But the George Mason crowd seemed determined to show the Nobel laureate how little he knows about what he imagines he can design. Though Maskin’s claim of non-expertise appeared to be simply a courteous expression of humility, he doubled down on his smarter-than-thou argument as Selgin pressed him from the audience.
“When I say I’m not an expert, and I’m not, I mean I don’t have opinions such as what particular government program should or should not exist,” Maskin continued. “One doesn’t have to be an expert in financial markets, though, to know that there are huge externalities. And simple economic theory, the economic theory that we teach our first-year graduate students, is enough to tell us that those markets left unregulated will not work very well. So I’m not proposing the solution but I’ve diagnosed the problem.”
“If I may,” Selgin went on, “I think a closer look at what Fannie and Freddie did might change your mind about whether those mortgages would ever have been created if there had not been an agency prepared to buy them all. It does matter what government does, whether markets are functioning as one wants them to or otherwise.”
“You won’t get any objection from me that it matters what government does,” Maskin replied, getting a laugh from the audience.
In comments received after initial publication of this article, Maskin suggested the government is capable of regulating itself. “I don’t want to make public statements about issues that I have not studied in detail,” Maskin said in an e-mail to National Review Online, “and so I won’t comment on the particular policies that Fannie and Freddie followed. But let me say, more generally, that to be effective, financial regulations should apply to government as well as to private institutions.”
Maskin also pointed up a distinction that may have been lost on the crowd: that his comments were directed solely at financial markets, not housing markets. “I took particular care not to say anything about the housing market.. I was talking about financial markets in general, not housing,” he told NRO. “I never said that the housing market needs more regulation.”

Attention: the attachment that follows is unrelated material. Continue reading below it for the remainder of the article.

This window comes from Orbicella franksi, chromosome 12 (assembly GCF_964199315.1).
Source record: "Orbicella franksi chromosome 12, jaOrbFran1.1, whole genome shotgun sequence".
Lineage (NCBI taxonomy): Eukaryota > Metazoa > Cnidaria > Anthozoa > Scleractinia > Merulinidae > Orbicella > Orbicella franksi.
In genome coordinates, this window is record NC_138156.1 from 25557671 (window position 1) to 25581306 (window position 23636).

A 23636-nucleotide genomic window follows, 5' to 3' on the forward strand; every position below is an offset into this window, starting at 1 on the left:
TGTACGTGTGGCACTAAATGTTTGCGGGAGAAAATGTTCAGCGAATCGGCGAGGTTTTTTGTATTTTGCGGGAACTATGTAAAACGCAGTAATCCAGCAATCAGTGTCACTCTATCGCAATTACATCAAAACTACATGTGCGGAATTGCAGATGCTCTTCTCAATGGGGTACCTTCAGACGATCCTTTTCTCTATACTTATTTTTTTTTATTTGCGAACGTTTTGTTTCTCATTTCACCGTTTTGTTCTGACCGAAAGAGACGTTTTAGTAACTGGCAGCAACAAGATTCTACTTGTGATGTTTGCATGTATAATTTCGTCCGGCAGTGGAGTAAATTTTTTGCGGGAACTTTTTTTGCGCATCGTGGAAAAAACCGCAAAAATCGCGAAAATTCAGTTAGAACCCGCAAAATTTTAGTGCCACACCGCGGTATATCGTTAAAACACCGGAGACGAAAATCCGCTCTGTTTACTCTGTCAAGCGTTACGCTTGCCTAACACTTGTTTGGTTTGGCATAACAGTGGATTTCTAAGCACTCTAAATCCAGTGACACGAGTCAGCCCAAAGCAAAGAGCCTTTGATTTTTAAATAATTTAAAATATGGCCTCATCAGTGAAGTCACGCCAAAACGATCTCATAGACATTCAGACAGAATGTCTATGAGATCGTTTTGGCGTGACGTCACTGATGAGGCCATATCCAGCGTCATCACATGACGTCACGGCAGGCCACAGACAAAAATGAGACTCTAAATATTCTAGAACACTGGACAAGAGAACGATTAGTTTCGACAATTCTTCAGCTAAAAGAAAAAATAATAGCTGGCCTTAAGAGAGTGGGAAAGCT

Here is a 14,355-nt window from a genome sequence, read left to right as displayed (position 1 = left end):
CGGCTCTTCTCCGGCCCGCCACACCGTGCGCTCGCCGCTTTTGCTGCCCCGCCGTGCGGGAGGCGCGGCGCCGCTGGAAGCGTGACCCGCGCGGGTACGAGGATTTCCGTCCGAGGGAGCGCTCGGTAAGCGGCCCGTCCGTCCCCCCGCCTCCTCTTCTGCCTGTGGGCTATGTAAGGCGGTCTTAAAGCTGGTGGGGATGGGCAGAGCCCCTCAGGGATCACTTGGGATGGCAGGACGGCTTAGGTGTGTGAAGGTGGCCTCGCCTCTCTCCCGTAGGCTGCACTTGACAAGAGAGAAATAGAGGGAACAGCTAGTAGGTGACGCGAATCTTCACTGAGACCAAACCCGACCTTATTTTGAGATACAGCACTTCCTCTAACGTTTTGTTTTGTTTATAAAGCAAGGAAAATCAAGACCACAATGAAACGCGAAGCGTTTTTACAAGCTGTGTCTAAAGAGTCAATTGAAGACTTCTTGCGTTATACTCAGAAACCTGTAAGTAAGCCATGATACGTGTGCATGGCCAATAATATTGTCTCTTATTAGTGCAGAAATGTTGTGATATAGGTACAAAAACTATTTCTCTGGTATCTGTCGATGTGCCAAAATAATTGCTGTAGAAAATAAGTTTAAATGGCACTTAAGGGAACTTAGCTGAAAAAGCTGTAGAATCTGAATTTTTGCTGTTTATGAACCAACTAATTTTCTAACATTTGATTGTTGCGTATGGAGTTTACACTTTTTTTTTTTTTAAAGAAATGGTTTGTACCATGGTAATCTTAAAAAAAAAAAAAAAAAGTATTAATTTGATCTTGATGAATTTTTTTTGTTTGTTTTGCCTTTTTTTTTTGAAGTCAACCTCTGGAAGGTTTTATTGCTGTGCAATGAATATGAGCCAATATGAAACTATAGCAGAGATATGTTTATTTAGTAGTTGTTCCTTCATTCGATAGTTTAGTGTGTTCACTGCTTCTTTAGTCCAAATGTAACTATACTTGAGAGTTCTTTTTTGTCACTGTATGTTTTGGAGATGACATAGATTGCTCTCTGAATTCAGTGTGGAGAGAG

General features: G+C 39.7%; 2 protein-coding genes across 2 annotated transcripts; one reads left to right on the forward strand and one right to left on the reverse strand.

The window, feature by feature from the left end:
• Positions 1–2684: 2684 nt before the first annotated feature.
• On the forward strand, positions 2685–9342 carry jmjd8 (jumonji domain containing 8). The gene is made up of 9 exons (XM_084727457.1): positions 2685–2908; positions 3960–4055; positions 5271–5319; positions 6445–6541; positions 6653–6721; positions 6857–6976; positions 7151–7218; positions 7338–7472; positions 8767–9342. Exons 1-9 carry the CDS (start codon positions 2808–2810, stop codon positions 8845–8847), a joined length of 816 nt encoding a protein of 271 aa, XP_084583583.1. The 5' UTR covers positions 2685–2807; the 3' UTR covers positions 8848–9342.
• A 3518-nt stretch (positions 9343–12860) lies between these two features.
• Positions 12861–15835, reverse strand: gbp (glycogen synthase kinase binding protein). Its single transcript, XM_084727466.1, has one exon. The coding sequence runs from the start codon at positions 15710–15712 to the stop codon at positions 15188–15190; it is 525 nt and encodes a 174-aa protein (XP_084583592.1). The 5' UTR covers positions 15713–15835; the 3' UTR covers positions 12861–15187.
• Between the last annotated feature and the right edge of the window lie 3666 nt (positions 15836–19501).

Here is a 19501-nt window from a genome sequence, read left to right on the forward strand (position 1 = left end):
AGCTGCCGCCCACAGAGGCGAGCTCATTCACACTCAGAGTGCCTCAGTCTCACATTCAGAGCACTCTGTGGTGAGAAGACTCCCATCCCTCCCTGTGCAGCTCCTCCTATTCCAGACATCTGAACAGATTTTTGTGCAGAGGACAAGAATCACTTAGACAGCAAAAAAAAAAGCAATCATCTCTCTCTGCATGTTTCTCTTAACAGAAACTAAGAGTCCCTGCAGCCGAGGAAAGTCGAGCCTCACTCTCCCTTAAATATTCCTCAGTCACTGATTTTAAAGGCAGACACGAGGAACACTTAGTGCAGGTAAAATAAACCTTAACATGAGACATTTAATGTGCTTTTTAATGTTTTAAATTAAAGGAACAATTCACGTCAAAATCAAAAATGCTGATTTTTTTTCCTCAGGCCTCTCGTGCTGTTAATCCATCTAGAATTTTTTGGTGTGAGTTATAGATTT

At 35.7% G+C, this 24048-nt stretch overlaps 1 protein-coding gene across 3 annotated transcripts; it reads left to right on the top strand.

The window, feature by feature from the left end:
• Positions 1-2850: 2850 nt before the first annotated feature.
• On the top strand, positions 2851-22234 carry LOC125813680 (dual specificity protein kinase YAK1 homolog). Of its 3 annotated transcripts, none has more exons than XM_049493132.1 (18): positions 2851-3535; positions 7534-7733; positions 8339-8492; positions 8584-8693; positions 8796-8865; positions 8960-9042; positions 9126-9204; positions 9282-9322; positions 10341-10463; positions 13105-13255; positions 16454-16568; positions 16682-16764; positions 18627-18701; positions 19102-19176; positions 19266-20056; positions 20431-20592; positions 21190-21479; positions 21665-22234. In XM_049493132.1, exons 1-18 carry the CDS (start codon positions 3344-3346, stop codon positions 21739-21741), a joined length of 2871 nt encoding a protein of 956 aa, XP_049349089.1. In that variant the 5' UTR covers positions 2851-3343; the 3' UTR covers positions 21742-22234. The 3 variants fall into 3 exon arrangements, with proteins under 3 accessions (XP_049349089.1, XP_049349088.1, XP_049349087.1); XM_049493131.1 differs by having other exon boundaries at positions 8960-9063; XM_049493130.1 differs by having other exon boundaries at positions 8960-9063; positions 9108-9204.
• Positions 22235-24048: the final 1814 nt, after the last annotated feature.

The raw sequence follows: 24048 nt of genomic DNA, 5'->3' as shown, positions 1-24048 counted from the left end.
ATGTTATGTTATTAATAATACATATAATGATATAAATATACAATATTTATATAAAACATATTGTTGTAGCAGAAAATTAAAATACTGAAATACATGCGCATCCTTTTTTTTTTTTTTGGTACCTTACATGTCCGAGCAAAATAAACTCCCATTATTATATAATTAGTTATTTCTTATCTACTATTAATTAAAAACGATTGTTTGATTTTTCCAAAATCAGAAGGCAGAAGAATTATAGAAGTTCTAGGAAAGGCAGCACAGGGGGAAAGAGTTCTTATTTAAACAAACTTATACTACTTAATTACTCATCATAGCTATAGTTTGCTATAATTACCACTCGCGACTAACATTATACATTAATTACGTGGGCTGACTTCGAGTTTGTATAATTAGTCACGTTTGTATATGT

Maskin was participating in a planned panel of Nobelists that included 2002 laureate Vernon Smith of Chapman University in California and 2008 laureate Edmund Phelps of Columbia University in New York City. However, in exactly the kind of unrelated event that makes mechanism design so deucedly difficult, Phelps was taken ill while traveling and was unable to participate.
In his email, Maskin allowed that the Hayek-happy crowd had given him a fair shake. “I do think I got a fair hearing,” Maskin told NRO. “A few questioners appeared to be skeptical of some of the things I said. But that is entirely appropriate in a forum whose purpose is to probe ideas.”
Nearly a decade after hyperinflated real-estate prices finally began their descent, the event was still dominated by the 2006–10 credit unwind and the lengthy economic stagnation that continues in its wake. In a press gaggle, Smith, whose Nobel was awarded for development of methods for laboratory experiments in economics and who recently co-authored the book Rethinking Housing Bubbles with Steven D. Gjerstad, expanded on his belief that the economic stagnation would have been less punishing and lengthy had the two seriously insolvent gigantibanks — Citigroup and Bank of America — been allowed to fail. Noting that nearly 500 banks did in fact go out of business, Smith compared the unraveling of these financial institutions to the unwinding of seriously distressed savings and loans in the 1980s. “The model was tested in the S&L crisis,” he said. “It’s a lot bigger scale, which makes it scary.”
National Review Online asked why real-estate prices have begun to reinflate even though, as a multiple of household income, house prices remain significantly higher than they were through most of postwar history. Smith noted that a third of those are cash sales.
“American houses look cheap to the Chinese,” he said. “But it’s not sustainable, because usually increases in house prices are related to increases in income, but that’s not happening here.”
Correction: An earlier version of this article misquoted Maskin. His reference to “financial markets” was incorrectly rendered as “housing markets.” Maskin’s initial comment at the event is reproduced above in its entirety.